This is an ideal end of Autumn term Christmas themed quiz aimed at secondary school students. All questions and answers are delivered through a PowerPoint Presentation and students will need paper to record their answers on. The students ideally play in teams with one person on the team writing down the answers. There are 10 rounds. Christmas Numbers, Christmas Songs, Christmas Around the World, Christmas in the Past, Christmas Films, Christmas Stocking, Christmas Dingbats, Toys, Complete the Carol and Selection Box. On some rounds clues to the answers can be used for students who need a little help by clicking on the appropriate slide. At the end of each round teams swap answers and mark the questions so that a cumulative score can be seen for each team. Each round should take about 2 minutes, but teachers can be flexible depending on the age and ability of the students.
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Motte and Bailey Castles

Motte and Bailey Castles

This resource is intended for upper KS 2 and Lower KS 3 (Years 5/6/7) to introduce the topic of Medieval castles and to examine the first castles build by William of Normandy after the Norman Conquest. The resource uses a PowerPoint to guide students through a number of activities, including a starter and plenary activity.The PowerPoint focuses on the reasons why William build Castles, the main features of Motte and Bailey Castles and the advantages and disadvantages of these early castles. The resource also asks students to use the knowledge they have acquired to explain methods of defending and attacking these early castles. Accompanying the PowerPoint is a worksheet differentiated into 3 levels and a diagram of a Motte and Bailey Castle, differentiated at 2 different levels for students to label.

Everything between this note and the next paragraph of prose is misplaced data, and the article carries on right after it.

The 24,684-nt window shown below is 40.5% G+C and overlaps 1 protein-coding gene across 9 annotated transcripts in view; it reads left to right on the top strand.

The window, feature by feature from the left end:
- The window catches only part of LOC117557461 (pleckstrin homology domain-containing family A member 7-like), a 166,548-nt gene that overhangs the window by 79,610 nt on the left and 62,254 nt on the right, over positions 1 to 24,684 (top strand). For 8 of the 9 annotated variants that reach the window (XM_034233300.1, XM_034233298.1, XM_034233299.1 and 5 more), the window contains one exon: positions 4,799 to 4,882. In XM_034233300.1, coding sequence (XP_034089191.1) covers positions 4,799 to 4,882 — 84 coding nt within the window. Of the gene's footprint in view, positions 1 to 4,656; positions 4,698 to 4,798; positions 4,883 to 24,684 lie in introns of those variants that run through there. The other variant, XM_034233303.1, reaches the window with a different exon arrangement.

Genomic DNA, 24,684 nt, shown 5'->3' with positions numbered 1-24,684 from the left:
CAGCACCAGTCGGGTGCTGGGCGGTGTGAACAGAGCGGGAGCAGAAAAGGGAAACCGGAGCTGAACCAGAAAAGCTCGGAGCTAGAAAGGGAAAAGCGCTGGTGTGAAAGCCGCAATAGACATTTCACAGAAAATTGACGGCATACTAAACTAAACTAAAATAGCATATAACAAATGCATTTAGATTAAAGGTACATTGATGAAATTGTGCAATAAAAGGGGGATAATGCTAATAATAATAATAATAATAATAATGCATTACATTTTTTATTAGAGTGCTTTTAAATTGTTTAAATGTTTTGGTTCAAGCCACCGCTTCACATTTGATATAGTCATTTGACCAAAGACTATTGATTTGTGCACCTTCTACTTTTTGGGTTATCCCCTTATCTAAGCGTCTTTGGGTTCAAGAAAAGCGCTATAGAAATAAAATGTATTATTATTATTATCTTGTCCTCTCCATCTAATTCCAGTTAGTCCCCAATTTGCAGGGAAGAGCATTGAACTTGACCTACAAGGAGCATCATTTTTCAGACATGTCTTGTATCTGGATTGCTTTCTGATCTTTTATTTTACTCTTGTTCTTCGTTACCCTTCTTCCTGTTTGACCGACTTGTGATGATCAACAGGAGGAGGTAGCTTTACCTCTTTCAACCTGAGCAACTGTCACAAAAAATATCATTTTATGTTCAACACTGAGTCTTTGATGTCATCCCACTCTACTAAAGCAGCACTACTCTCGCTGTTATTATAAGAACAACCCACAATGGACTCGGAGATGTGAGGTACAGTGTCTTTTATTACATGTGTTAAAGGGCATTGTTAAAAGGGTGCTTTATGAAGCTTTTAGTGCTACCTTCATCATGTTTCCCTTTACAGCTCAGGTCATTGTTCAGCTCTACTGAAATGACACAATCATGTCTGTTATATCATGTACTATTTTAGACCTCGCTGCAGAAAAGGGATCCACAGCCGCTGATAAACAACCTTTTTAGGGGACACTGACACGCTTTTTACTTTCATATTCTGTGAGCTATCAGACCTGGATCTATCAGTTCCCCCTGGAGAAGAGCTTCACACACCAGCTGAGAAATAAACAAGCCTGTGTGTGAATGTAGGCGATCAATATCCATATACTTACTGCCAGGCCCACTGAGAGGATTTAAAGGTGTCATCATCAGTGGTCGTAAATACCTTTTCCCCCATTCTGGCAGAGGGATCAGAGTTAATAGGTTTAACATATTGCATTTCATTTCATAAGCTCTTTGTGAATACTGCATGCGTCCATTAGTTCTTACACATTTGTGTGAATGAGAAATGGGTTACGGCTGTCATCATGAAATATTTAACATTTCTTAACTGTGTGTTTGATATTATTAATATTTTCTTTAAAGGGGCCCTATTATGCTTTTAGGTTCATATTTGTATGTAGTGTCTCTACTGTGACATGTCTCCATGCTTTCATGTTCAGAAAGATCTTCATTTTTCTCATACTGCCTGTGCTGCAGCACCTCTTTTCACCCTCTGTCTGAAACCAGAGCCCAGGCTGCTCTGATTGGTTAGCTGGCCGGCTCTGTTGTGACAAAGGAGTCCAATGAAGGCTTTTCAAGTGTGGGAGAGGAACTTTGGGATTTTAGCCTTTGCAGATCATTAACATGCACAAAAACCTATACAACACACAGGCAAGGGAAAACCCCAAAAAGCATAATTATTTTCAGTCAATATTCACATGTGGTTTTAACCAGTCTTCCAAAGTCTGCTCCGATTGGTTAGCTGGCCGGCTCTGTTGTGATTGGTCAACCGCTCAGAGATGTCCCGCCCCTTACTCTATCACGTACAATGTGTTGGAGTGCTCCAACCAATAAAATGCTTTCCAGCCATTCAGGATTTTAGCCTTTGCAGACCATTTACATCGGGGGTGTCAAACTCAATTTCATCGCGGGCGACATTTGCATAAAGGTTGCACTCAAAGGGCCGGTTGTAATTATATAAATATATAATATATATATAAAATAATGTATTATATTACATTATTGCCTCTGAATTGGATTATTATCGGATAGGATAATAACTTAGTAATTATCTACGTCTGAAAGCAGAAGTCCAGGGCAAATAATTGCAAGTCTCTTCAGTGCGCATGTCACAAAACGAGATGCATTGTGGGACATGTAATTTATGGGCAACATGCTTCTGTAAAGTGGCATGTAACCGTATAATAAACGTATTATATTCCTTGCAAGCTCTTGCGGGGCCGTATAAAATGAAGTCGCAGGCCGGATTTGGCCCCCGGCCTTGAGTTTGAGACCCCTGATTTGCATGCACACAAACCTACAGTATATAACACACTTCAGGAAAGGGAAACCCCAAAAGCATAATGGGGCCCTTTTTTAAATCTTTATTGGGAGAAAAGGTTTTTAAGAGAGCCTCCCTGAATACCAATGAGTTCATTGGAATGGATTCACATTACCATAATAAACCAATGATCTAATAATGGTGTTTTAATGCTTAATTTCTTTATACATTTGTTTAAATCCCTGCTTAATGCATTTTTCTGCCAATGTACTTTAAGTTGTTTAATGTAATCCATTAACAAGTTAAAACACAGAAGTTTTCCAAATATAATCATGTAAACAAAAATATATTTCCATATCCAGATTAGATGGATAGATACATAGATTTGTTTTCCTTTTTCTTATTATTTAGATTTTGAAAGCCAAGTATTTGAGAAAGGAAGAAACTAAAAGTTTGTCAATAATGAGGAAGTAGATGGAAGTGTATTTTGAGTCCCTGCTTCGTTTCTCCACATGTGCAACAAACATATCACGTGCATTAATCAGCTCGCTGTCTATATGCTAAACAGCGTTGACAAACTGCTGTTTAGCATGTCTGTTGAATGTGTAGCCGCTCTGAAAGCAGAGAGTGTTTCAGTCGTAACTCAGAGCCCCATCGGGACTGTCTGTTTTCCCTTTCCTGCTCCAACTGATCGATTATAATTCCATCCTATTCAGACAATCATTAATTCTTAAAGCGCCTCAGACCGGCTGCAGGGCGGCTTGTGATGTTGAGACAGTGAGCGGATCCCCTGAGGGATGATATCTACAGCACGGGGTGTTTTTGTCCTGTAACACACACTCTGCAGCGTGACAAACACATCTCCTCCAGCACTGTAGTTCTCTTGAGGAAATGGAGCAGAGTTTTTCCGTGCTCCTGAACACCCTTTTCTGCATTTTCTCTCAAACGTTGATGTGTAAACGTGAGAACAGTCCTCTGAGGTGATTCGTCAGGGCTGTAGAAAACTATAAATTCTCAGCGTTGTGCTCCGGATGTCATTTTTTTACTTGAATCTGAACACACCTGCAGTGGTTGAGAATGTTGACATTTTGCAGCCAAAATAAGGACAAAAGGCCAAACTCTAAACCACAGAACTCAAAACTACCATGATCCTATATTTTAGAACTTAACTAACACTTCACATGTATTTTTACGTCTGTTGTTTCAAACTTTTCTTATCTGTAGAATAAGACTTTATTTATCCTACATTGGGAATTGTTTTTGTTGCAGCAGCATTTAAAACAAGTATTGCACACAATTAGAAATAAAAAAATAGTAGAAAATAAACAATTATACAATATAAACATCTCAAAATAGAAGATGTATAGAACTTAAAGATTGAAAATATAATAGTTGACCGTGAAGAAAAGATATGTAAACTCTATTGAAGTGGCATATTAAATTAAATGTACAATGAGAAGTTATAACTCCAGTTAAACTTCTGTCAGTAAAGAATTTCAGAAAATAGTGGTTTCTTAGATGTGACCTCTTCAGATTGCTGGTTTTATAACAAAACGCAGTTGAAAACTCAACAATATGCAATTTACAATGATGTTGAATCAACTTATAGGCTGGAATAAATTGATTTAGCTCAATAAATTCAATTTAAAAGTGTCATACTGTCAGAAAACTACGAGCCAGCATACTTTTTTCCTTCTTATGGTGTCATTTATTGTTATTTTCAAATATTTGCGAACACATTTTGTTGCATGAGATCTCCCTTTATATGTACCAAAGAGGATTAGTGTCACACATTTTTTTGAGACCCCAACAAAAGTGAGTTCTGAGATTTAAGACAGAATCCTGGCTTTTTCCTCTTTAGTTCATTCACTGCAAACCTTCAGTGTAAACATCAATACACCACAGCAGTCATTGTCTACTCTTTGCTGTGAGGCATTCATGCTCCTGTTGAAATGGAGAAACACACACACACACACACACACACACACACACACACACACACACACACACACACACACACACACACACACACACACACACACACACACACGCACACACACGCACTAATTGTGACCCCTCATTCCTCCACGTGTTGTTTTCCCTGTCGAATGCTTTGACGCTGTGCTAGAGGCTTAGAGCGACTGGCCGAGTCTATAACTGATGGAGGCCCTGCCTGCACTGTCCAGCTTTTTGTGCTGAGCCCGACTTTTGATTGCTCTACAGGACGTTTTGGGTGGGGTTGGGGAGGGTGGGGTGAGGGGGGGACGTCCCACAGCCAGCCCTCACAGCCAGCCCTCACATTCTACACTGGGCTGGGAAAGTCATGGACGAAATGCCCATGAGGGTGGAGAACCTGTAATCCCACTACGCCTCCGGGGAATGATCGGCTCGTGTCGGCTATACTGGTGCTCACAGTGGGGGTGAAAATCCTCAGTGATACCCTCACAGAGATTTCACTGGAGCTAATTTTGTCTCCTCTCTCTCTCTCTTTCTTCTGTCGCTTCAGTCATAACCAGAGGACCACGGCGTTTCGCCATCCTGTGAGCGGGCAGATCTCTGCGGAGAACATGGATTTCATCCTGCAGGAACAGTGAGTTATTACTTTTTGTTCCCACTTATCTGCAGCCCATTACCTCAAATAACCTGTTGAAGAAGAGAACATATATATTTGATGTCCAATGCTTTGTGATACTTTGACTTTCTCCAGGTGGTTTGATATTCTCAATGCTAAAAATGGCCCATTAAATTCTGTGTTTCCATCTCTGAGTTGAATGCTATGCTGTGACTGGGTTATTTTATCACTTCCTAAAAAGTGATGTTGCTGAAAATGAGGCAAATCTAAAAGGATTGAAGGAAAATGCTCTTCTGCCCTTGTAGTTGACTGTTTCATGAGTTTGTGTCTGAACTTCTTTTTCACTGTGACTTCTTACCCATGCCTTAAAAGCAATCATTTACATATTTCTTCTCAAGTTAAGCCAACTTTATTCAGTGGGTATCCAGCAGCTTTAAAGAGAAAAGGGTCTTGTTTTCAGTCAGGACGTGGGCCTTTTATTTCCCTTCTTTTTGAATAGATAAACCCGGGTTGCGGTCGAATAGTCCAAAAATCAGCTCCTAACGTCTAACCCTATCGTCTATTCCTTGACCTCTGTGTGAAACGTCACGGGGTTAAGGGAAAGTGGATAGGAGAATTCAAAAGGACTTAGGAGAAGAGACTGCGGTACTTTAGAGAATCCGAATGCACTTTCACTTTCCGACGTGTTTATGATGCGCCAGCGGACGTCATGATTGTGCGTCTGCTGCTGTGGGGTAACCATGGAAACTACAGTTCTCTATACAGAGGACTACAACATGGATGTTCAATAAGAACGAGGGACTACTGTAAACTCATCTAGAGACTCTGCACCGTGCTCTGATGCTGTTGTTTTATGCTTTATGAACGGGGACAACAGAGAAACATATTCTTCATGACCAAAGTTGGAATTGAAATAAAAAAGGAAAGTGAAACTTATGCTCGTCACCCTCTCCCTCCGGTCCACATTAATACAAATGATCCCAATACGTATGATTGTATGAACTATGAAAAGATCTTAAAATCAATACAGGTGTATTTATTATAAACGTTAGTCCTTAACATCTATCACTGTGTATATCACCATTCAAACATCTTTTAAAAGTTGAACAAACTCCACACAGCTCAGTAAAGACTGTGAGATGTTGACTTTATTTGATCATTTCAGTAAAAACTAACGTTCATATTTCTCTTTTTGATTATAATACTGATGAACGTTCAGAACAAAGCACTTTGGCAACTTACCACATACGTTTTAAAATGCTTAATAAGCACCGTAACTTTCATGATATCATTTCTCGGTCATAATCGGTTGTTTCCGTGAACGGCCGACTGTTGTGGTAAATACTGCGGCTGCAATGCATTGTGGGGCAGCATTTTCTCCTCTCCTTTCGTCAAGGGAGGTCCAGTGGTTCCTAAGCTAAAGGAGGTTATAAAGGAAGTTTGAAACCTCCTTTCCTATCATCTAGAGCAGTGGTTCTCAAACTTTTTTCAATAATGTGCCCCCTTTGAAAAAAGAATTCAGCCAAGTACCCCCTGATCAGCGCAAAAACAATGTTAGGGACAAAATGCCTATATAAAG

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The Events of 1066

The Events of 1066

This resource is designed to be used with KS3 Students studying the Battle of Hastings and the Events leading up to it. A PowerPoint provides a timeline from January to October 1066 so students can understand what occurred in this year. These events are then used for students to complete a number of exercises: - Putting events into chronological order - Producing a storyboard - Evaluating the impact of these events on Harold Godwin and William of Normandy - Drawing conclusions as to how these events helped or hindered each opponents chances of winning the Battle of Hastings Resources to complete these activities are included, with the evaluation of the events on the opponents being presented through worksheets differentiated at 2 levels.
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The Battle of Hastings 1066

The Battle of Hastings 1066